The second is a quotation from 1 Peter 3:15 that says, “Always being prepared to make a defense to anyone who asks you for a reason for the hope that is in you.” I am not fully convinced that Peter had Christian philosophy in mind here, but I will grant that for the time being.
3. What is the effect of Christian Philosophy on the atheists, etc.?
Supposing for argument’s sake that a Christian Philosopher discovered a means by which he could prove beyond a shadow of a doubt that the God of the Bible is the true God and that Jesus Christ is his Son whom he sent to atone for sin and thereby proved that all other world views are wrong, what effect would that have? Would the whole world then become Christian, i.e. regenerated? Of course not, for we know that the Gospel is foolishness to natural men, and natural men will never believe the Gospel apart from the regenerating work of the Holy Spirit.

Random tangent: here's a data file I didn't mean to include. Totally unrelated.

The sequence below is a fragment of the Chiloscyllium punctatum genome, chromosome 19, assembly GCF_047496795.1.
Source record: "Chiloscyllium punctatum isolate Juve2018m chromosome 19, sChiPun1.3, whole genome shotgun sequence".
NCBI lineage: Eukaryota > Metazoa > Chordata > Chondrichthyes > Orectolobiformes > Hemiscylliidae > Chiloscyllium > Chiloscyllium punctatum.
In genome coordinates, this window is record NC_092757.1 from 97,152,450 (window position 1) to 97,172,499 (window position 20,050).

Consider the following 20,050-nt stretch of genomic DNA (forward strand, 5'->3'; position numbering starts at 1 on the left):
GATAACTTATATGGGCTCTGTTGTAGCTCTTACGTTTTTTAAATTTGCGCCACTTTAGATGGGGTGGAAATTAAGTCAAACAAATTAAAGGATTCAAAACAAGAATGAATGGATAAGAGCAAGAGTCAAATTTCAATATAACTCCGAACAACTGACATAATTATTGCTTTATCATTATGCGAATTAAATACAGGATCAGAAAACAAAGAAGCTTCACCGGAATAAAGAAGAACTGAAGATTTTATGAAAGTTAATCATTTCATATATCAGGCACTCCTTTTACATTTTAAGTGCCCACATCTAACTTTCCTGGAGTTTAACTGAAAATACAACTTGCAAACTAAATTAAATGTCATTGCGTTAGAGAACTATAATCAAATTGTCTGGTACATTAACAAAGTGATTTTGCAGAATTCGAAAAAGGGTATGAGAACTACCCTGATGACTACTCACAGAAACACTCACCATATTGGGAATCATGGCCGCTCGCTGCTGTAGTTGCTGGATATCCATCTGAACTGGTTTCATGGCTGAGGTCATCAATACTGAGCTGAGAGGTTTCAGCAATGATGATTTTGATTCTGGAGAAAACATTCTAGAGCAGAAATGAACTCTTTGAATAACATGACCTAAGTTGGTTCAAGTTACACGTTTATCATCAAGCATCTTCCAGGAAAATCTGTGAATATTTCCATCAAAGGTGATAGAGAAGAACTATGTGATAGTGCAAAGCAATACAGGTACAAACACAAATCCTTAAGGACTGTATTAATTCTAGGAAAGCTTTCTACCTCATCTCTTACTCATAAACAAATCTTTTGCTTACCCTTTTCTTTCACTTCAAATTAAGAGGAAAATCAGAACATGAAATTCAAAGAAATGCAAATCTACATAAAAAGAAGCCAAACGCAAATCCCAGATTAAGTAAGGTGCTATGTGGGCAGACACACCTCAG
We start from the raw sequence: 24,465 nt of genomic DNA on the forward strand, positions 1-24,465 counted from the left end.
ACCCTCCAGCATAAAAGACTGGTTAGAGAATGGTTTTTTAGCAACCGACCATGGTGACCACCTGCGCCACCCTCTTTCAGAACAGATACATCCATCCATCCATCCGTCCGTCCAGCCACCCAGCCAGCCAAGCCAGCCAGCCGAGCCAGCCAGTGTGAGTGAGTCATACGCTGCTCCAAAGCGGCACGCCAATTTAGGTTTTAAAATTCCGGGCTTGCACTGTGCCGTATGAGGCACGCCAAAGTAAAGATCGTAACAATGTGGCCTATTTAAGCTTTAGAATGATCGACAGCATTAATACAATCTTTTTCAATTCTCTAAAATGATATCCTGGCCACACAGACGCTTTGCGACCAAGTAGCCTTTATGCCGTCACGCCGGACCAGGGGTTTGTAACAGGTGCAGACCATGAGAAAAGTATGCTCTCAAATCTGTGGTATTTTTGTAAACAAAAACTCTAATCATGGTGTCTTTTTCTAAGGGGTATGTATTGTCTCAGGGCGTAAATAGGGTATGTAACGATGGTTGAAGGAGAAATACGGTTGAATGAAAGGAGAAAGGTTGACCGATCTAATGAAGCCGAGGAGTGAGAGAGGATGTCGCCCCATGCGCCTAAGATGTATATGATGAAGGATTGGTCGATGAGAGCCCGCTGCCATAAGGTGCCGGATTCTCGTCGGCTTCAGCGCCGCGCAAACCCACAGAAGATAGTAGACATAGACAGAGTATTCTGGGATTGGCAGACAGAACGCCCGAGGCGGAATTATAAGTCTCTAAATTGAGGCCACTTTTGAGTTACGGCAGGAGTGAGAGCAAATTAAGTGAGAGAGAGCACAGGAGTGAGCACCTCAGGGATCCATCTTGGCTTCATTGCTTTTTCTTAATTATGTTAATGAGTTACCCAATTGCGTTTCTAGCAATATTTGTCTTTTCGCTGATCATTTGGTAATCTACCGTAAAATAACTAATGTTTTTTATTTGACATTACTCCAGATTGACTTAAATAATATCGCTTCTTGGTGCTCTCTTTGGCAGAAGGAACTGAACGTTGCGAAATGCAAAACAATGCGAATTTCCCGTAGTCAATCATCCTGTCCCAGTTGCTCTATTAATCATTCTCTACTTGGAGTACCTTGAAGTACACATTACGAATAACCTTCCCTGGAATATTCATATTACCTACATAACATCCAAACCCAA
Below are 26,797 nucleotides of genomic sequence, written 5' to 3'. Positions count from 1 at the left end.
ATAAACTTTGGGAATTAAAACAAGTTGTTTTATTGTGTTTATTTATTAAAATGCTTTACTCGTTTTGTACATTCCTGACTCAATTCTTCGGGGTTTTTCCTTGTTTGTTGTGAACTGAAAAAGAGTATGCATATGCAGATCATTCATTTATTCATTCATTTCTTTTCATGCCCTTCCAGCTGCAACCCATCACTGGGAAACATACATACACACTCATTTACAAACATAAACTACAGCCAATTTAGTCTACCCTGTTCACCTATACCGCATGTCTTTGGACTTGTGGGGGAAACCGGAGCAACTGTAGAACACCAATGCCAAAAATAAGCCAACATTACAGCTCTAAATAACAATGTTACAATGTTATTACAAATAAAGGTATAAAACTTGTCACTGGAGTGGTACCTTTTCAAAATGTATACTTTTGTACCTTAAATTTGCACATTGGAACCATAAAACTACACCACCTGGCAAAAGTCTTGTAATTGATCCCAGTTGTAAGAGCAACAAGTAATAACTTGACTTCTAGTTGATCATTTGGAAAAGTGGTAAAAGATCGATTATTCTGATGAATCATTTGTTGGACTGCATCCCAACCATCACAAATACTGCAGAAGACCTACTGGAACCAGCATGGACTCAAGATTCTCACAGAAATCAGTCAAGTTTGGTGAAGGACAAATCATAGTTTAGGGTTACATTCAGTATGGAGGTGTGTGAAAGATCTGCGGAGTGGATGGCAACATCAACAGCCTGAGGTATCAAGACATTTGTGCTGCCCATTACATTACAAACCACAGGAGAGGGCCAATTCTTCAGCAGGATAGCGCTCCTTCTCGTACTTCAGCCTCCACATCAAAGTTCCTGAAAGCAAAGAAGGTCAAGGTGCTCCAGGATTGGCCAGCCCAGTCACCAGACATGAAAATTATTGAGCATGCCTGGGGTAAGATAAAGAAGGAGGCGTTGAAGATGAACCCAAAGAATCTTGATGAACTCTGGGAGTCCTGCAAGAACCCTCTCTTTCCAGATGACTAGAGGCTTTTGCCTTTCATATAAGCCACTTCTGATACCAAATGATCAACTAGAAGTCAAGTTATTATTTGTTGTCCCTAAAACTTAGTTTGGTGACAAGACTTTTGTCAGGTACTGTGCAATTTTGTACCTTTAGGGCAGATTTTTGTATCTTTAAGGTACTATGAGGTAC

Indeed, this is Christian Philosophy’s greatest dilemma, viz. to make what natural men regard as foolishness become wisdom to natural men apart from the Holy Spirit. Christian Philosophers will deny this of course and say that they depend upon the work of the Spirit, but Spirit does not work apart from or beyond the proclamation of Christ crucified for sinners. It is the Gospel that is the power of God unto salvation, not the concocted wisdom and arguments of Christians (cf. Rom. 1:16).
4. Why does our reason, which could not bring us to the right knowledge of God apart from Scripture, now have the ability to bring us to unrevealed truths?
5. Why do Evangelicals need to be esteemed by the Academy?